Self-publishing or commercial publication? It depends on what you’re after.
When a novel is published by a commercial UK publisher, sales of 2,000 or so copies are considered poor-to-reasonable. In self-publishing, sales of 200 copies or so is way above average.
If you want your work to be read, to earn money for the privilege, and to concentrate on writing rather than publicity and sales, then commercial publishing is the way to go. You’ll be able to concentrate on your work, be given specialist help at every stage of the process, and will probably earn a reasonable-to-small amount. However, as most people are just not good enough writers it’s likely to be very difficult for you to get an offer of publication; you’ll have loads of rejections (which can be heartbreaking); and might not even be consulted about things like jacket design and cover blurb.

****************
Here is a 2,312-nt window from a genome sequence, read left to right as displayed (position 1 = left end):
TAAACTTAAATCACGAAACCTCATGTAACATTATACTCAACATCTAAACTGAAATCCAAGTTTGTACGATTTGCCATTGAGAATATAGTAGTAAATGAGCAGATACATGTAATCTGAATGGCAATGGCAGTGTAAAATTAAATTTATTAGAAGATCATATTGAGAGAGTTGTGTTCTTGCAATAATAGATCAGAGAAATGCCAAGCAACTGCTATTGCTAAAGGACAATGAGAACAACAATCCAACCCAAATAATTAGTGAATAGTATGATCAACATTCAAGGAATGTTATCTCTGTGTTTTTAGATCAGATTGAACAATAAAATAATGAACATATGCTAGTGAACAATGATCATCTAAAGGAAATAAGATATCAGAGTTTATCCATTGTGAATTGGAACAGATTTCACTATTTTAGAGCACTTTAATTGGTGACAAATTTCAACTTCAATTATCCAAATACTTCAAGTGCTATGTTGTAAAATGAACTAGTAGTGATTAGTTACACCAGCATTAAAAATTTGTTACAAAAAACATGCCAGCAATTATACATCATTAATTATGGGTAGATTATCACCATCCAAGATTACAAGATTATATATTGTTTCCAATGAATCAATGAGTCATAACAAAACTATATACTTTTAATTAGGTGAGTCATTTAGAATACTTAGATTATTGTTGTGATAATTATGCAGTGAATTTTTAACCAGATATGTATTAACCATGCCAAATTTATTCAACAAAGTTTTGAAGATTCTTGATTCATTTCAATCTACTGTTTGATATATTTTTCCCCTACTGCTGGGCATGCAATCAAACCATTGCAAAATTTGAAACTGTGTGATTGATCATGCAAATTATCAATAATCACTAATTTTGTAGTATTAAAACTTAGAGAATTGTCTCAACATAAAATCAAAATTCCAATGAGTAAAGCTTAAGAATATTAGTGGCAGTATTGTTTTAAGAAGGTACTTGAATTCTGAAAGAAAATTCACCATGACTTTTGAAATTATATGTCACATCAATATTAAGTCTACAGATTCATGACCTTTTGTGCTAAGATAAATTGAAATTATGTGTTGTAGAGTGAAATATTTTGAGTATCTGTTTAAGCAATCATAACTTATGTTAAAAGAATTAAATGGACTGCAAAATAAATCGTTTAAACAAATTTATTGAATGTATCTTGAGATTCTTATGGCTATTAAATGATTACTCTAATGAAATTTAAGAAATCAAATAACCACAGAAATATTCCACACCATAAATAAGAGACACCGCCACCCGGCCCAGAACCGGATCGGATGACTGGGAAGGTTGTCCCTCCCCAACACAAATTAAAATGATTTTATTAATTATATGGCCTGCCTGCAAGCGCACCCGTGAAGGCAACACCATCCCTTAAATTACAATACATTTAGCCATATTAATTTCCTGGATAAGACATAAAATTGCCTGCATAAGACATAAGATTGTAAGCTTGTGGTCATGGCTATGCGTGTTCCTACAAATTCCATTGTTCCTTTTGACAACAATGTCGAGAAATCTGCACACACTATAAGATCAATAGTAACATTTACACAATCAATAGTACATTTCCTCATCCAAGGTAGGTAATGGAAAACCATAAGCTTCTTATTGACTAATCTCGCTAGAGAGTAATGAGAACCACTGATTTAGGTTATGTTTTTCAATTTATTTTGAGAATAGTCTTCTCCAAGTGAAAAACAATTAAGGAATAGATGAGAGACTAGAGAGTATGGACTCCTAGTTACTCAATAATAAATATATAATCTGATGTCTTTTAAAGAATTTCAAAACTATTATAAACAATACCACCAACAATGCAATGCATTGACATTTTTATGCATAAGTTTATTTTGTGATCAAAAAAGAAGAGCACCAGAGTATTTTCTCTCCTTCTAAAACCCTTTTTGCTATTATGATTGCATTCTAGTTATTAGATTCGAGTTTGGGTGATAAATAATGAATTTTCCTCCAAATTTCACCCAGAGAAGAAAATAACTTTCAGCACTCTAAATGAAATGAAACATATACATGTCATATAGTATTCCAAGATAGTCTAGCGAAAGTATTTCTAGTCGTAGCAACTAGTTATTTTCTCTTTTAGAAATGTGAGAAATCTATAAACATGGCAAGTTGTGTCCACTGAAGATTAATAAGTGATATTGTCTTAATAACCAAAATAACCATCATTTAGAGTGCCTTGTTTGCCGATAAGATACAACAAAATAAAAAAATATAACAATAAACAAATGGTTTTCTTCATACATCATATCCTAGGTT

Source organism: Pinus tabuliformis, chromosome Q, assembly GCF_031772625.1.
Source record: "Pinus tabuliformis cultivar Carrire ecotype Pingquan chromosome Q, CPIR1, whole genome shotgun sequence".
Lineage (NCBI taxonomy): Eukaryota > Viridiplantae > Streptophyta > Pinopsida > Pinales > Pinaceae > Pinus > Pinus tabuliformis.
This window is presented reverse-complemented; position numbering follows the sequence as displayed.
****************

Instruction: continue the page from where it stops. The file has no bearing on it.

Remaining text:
If you just want to be published, then self-publishing is fine. You’ll get the instant gratification of your book in your hands, and it will be produced exactly as you want it to be—so long as you can afford it. You'll probably lose money overall as printing, design and distribution all cost, and you’re unlikely to make that money back through your sales. Your life will not be rejection-free: you’ll be responsible for selling your books, and few bookshops take self-published titles. And you’ll have to be happy spending your time marketing and selling your first book rather than writing your next, as that’s what you’ll have to do if you want to sell anything like 200 copies.